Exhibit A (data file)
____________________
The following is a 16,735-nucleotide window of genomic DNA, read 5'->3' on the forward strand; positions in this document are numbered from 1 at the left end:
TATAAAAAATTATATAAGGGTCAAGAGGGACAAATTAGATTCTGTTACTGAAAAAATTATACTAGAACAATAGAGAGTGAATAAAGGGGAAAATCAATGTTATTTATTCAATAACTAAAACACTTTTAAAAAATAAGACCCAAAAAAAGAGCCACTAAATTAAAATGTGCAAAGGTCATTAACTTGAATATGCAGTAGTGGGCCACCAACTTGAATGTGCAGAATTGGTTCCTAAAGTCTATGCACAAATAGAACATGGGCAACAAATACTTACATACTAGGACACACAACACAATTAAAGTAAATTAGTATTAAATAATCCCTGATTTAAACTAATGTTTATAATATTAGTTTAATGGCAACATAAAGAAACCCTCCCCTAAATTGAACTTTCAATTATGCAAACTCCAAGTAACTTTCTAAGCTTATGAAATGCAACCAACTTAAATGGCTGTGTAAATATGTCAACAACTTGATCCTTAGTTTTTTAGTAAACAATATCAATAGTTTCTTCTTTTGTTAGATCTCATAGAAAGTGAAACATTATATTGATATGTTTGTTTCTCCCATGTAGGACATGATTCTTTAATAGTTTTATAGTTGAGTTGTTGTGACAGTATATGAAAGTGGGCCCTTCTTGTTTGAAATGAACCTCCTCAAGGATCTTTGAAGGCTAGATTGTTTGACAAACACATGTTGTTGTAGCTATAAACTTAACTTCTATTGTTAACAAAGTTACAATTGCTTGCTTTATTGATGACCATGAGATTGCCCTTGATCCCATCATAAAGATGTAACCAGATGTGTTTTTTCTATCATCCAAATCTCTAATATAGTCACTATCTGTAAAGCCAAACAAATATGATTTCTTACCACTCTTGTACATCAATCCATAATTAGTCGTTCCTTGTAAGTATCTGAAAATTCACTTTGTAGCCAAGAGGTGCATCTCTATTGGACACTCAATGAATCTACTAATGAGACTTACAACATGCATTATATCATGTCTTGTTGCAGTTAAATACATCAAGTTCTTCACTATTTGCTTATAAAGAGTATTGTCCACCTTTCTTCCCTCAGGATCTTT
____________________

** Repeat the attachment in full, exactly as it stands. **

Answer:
The following is a 16,735-nucleotide window of genomic DNA, read 5'->3' on the forward strand; positions in this document are numbered from 1 at the left end:
TATAAAAAATTATATAAGGGTCAAGAGGGACAAATTAGATTCTGTTACTGAAAAAATTATACTAGAACAATAGAGAGTGAATAAAGGGGAAAATCAATGTTATTTATTCAATAACTAAAACACTTTTAAAAAATAAGACCCAAAAAAAGAGCCACTAAATTAAAATGTGCAAAGGTCATTAACTTGAATATGCAGTAGTGGGCCACCAACTTGAATGTGCAGAATTGGTTCCTAAAGTCTATGCACAAATAGAACATGGGCAACAAATACTTACATACTAGGACACACAACACAATTAAAGTAAATTAGTATTAAATAATCCCTGATTTAAACTAATGTTTATAATATTAGTTTAATGGCAACATAAAGAAACCCTCCCCTAAATTGAACTTTCAATTATGCAAACTCCAAGTAACTTTCTAAGCTTATGAAATGCAACCAACTTAAATGGCTGTGTAAATATGTCAACAACTTGATCCTTAGTTTTTTAGTAAACAATATCAATAGTTTCTTCTTTTGTTAGATCTCATAGAAAGTGAAACATTATATTGATATGTTTGTTTCTCCCATGTAGGACATGATTCTTTAATAGTTTTATAGTTGAGTTGTTGTGACAGTATATGAAAGTGGGCCCTTCTTGTTTGAAATGAACCTCCTCAAGGATCTTTGAAGGCTAGATTGTTTGACAAACACATGTTGTTGTAGCTATAAACTTAACTTCTATTGTTAACAAAGTTACAATTGCTTGCTTTATTGATGACCATGAGATTGCCCTTGATCCCATCATAAAGATGTAACCAGATGTGTTTTTTCTATCATCCAAATCTCTAATATAGTCACTATCTGTAAAGCCAAACAAATATGATTTCTTACCACTCTTGTACATCAATCCATAATTAGTCGTTCCTTGTAAGTATCTGAAAATTCACTTTGTAGCCAAGAGGTGCATCTCTATTGGACACTCAATGAATCTACTAATGAGACTTACAACATGCATTATATCATGTCTTGTTGCAGTTAAATACATCAAGTTCTTCACTATTTGCTTATAAAGAGTATTGTCCACCTTTCTTCCCTCAGGATCTTT